Responding to the Soviet remarks concerning statements of certain Somali statesmen in Sudan, President Siad alleged that member of the Politburo CC SRSP Suleiman had only expressed an opinion on the situation in Ethiopia, and that Minister of Public Health Rabile God was just giving his personal views, and that his statement was, allegedly, provoked by the Sudanese. The main threat to Ethiopia was arising from Sudan, Egypt, Saudi Arabia, and Kenya, not from the SDR, emphasized the President. According to a reliable source, Siad said, the internal reaction, represented by the Ethiopian Democratic Union headquartered in London and supported by the CIA, was carefully preparing a broad terrorist campaign against the leadership of the PMAC and against other progressive Ethiopian leaders. Siad denied the information that special units trained in the Somali territory, which also included Somali servicemen, were being transferred to the Ogaden. The SDR was not going to start a war with Ethiopia over the Ogaden, stressed the President. Such a conflict would be detrimental to both countries. Only imperialists and the Arab reactionaries would win in such a case. We understand this very well, said Siad. However, we will support the struggle for unification with the Fatherland of the Somalis living in the Ogaden, emphasized the President. He said that the people living in the Ogaden were their brothers and sisters, and that his leadership could not reject them if they appeal to them for help. The people of Somalia would not understand its leaders if they were to suppress their struggle for liberation from the Ethiopian colonial yoke.
I explained to Siad the CPSU policy on the nationality issue.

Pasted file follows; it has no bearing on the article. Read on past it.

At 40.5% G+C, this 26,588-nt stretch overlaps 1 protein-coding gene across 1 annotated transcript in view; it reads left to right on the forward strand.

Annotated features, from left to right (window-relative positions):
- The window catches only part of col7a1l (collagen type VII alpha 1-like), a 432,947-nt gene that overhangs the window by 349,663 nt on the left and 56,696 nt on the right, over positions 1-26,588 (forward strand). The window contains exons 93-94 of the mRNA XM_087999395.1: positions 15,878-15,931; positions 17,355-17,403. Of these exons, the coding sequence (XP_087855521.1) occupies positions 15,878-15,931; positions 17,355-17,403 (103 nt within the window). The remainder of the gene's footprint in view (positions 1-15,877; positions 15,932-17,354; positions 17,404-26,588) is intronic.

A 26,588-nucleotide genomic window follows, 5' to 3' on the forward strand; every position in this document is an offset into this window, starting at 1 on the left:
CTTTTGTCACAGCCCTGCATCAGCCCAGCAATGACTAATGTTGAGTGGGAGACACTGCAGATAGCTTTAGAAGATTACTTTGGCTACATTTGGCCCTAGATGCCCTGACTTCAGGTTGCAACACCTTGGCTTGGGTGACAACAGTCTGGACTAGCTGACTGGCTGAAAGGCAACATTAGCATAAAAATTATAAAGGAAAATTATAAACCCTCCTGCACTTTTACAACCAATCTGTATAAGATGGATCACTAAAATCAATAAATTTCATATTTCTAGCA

Responding to my question concerning Somali-American contacts, the President told me about his meeting with USA representative at the UN [Andrew] Young in Zanzibar in early February 1977. He mentioned that the meeting was held at the American initiative. According to Siad, Young informed him about the "new approach" of the Carter Administration in their policy toward Africa, and stressed the USA readiness to cooperate with all African countries. Siad Barre said to Young that the peoples of Africa will judge the "new" American policy by the practical actions of the American administration. First of all, the United States must withdraw its support for the white minority regimes in South Africa. Responding to Young's question, why the SDR was always acting from an anti-American position, Siad said that it was the United States that was always conducting a vicious anti-Somali policy. The SDR decisively condemned the USA position on the Middle East, and also the support that the USA gave to various reactionary forces in their struggle against progressive regimes, and the fomenting of military conflicts in various regions of the globe.
The President told me that recently a representative of the USA State Department visited Mogadishu, arriving from Khartoum. He had a meeting with General Director Abdurrahman Jama Barre of the MFA of the SDR. The American requested to have meetings with several Somali state leaders of his choice, including First Vice President Samantar. His request was denied. According to the President, the American left the SDR dissatisfied.